The Trip-Hop Classic That Made Tricky A Bowie For The 90s

In 1994, Bristol’s music scene went from being a cult concern to big news, as Massive Attack consolidated their reputation with sophomore album Protection, and Portishead joined the party with Dummy. If there was any doubt left as to the city’s talent, in 1995 it was banished for good.

Coming from a mixed-race family, Massive Attack rapper and Portishead collaborator Tricky (aka Adrian Thaws, and formerly Tricky Kid) had been steeped in Bristol’s sound-system culture since birth and had already signaled his intentions with the (initially independently-released) single “Aftermath” and the Indian-vibed Howie B production “Ponderosa,” before releasing his equally era-defining debut solo album, Maxinquaye.

Listen to Maxinquaye on Apple Music and Spotify.

Ably abetted by seasoned producer Mark Saunders (who brought something of his work with The Cure to proceedings), Tricky’s late-night-toned, depressive, beautiful-ugly debut album was a No.3 UK hit, a critical touchstone in broken and bombed Britain, and the drug-damaged epitome of both the “trip” and the “hop” in trip-hop. This is despite much of the record being a deliberate affront to American hip-hop conventions, starting with the continued references to sexual dysfunction.

A Bowie for the 90s

Named poignantly for his late mother, and featuring references both to Rastafarianism and to being a “weeping wino,” Maxinquaye was also filled with nods to Tricky’s contemporaries, both in Bristol and further afield. Opener “Overcome” has the album’s heavily featured guest singer Martina Topley-Bird revisit his key contribution to Protection, “Karmacoma,” and the excellent “Hell Is Round The Corner” looks to Isaac Hayes’ “Ike’s Rap II” (as sampled by Portishead on the moody “Glory Box”), flipping it into a crackling, paranoid nightmare.

Topley-Bird was most striking on the cover of Public Enemy’s anti-draft “Black Steel In The Hour Of Chaos,” adding an unexpected gender-political dimension to the track (as she does on many of Maxinquaye’s others written by Thaws). The resultant “Black Steel” was also switched from its relatively low-key origin into heavy metal, with the help of drummer FTV. The emphasis on gender obfuscation was underlined by Tricky and Topley-Bird’s androgynous photo shoots and videos: Thaws said that he was acting as a conduit for his late poet mother, but he also (consciously or not) provided a Bowie-esque figure for the 90s.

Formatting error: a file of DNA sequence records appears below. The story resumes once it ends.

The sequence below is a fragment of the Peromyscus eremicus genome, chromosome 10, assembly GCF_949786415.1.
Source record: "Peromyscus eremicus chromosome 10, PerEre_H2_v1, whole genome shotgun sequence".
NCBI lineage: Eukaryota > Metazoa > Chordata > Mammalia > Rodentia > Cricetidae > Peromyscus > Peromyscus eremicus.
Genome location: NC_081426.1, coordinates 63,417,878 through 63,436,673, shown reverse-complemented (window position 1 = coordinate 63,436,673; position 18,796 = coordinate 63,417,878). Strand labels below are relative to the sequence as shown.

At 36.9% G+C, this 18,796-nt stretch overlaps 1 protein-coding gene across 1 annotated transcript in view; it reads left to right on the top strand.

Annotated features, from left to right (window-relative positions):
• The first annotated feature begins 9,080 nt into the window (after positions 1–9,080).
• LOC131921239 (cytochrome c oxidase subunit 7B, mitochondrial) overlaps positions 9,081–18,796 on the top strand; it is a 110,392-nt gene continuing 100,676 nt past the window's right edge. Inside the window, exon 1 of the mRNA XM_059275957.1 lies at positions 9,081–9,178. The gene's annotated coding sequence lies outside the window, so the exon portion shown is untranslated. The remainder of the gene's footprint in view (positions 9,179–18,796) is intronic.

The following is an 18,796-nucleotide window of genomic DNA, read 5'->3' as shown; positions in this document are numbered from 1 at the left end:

Capturing the zeitgeist

Released on February 20, 1995, Maxinquaye was so stuffed with unsettling, greased-lens goodies that the whole first half of the album came out as singles. These showed multiple facets of Tricky’s personality, reflecting the eclecticism of the times, with the Smashing Pumpkins-sampling “Pumpkin” having a torch song feel similar to that of Portishead (courtesy of an early appearance from Alison Goldfrapp). “You Don’t” took a more reggae-influenced tone (with vocals from Icelandic singer Ragga) and the atmosphere of the Mark Stewart-featuring “Aftermath” was summed up by one of the single’s remix titles: hip-hop blues.

The single remixes took things even further, as the tough funk of “Brand New You’re Retro” was twisted into drum’n’bass in the hands of Alex Reece (as featured on the deluxe version of Maxinquaye), while Thaws employed American horrorcore rappers Gravediggaz to add to the gloom on the The Hell EP.

While Tricky has remained interesting since his debut, he has never captured the zeitgeist so dazzlingly, nor has as much collective care been taken on his overall concept and execution as is was on Maxinquaye, a true 90s classic.

Maxinquaye can be bought here.

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